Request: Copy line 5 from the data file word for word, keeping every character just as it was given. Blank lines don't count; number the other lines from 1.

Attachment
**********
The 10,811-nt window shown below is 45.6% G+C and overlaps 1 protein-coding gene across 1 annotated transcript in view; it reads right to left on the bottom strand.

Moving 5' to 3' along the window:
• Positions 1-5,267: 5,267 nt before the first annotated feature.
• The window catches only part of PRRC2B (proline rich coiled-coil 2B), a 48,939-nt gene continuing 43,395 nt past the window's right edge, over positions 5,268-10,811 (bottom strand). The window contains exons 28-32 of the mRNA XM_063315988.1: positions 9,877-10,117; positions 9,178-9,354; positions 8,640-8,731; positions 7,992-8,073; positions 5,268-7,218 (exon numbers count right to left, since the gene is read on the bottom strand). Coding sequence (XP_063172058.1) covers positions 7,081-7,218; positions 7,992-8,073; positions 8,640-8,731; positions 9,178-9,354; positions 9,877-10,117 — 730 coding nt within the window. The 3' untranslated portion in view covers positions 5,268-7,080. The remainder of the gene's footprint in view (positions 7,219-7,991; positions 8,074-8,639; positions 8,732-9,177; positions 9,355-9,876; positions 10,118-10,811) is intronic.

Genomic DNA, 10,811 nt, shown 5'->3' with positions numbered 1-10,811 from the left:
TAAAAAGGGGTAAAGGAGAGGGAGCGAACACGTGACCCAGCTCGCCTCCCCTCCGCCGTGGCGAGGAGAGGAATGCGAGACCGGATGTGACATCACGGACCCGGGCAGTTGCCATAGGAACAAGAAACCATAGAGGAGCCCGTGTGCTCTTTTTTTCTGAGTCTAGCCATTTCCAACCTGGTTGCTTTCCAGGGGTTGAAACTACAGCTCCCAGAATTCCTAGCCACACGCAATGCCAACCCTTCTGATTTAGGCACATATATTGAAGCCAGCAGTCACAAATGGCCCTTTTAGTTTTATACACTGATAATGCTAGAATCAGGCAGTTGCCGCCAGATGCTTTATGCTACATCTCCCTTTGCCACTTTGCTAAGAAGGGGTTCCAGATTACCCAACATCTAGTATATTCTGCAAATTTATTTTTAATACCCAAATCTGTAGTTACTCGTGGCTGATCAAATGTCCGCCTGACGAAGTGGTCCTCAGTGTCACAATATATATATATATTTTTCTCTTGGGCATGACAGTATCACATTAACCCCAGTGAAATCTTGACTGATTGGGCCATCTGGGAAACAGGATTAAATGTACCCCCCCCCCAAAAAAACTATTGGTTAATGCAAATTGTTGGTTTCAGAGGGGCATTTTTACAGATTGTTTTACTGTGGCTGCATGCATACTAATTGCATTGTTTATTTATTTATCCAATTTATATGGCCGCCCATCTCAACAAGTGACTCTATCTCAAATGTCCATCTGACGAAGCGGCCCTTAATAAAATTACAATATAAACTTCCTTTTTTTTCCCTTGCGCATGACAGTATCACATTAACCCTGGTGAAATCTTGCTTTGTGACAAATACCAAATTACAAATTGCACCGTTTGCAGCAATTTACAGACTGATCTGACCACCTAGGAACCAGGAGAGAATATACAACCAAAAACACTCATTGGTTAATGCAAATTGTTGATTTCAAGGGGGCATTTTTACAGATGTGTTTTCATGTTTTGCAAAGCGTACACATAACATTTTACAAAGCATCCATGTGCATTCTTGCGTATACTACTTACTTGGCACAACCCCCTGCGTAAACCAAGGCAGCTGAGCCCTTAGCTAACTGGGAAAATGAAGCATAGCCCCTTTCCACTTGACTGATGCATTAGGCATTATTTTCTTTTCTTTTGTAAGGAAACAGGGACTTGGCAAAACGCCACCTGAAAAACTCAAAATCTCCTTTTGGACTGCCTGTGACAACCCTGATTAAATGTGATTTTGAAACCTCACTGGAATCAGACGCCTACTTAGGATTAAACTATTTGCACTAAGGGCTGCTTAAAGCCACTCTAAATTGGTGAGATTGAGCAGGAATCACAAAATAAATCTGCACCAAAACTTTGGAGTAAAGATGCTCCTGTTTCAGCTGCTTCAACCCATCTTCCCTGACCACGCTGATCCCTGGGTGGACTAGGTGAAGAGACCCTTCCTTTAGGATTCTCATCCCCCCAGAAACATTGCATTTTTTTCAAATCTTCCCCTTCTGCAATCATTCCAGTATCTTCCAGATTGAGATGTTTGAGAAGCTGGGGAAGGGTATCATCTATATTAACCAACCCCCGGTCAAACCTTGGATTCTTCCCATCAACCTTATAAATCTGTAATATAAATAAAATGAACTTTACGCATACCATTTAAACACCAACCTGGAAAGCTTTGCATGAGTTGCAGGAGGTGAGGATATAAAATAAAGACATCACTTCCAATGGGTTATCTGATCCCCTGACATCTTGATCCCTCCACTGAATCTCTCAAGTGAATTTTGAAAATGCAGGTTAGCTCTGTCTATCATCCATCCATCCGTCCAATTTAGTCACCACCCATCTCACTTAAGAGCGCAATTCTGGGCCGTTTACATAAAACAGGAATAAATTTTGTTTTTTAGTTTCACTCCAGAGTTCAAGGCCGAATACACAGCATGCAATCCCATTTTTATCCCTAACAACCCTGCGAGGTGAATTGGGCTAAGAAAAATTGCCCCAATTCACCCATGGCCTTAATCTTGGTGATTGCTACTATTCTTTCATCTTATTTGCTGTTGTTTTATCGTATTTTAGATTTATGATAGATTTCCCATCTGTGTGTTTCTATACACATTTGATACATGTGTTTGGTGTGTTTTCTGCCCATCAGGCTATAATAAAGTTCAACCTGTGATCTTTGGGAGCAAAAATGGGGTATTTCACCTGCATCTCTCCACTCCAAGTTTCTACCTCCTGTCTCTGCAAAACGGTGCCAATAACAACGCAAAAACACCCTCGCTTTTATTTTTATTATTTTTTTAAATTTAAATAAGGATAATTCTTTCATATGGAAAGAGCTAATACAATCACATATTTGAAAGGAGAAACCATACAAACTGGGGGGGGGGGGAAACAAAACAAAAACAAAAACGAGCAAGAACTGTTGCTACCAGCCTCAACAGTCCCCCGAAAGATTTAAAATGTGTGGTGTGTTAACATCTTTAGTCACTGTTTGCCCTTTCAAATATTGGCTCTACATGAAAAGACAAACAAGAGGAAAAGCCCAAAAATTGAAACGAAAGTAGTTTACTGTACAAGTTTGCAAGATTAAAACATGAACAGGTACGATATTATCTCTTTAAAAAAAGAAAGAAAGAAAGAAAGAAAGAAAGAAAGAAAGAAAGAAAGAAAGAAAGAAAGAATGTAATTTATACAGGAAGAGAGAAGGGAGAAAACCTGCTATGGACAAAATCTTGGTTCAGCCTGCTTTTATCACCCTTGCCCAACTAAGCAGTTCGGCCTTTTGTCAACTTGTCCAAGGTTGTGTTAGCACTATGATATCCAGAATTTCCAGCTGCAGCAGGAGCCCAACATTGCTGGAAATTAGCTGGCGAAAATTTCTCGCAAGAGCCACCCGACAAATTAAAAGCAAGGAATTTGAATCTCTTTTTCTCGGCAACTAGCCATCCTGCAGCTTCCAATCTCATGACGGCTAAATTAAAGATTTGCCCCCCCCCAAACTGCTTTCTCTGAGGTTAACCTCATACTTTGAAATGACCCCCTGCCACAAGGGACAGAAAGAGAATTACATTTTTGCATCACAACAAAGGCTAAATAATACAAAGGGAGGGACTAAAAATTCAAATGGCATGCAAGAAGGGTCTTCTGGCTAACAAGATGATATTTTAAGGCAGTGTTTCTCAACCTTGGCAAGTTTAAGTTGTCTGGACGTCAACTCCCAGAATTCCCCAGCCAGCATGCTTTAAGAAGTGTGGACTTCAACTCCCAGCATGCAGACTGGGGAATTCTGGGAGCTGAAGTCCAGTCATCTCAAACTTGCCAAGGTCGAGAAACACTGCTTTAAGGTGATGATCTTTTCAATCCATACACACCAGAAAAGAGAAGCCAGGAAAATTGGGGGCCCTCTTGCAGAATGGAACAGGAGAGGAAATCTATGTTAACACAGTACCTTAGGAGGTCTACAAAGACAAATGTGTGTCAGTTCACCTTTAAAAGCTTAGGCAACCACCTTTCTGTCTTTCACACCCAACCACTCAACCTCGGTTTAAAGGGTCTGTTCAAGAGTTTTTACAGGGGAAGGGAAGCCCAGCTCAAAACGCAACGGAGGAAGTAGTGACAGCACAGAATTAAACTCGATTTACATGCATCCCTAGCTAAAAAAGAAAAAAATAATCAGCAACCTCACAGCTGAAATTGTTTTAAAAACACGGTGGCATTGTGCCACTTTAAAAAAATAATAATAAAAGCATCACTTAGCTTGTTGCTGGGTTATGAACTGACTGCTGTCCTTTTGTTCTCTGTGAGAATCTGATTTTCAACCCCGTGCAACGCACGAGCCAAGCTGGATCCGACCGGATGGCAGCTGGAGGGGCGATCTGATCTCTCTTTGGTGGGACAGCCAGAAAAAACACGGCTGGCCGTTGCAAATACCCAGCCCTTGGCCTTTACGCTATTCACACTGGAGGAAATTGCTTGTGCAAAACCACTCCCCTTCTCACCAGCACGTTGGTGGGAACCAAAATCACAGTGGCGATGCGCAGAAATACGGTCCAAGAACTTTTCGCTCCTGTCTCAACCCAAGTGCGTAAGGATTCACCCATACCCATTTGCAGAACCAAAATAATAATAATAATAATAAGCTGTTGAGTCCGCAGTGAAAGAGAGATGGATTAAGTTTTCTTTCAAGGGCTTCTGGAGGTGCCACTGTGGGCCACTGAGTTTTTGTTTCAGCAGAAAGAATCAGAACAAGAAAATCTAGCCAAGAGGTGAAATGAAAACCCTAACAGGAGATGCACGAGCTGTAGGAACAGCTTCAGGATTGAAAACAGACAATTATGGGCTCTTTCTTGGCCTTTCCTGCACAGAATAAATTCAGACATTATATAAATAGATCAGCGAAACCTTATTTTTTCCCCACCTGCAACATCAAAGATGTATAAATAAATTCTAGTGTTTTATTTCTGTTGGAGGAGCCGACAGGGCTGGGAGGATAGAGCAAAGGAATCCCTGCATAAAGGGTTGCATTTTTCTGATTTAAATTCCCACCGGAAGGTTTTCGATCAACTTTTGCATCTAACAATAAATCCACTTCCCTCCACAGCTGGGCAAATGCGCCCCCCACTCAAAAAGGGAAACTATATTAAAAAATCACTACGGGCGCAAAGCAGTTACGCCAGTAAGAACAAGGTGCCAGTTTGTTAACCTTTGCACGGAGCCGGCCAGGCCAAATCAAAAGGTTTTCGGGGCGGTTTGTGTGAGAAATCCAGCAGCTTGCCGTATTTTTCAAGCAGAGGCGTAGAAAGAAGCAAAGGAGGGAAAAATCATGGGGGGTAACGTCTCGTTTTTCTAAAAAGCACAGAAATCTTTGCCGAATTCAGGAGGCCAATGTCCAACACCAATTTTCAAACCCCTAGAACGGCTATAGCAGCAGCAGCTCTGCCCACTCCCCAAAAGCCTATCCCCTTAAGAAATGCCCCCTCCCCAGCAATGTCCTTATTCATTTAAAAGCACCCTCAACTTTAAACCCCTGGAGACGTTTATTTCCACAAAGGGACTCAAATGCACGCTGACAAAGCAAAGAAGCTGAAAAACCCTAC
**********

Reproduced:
Genomic DNA, 10,811 nt, shown 5'->3' with positions numbered 1-10,811 from the left: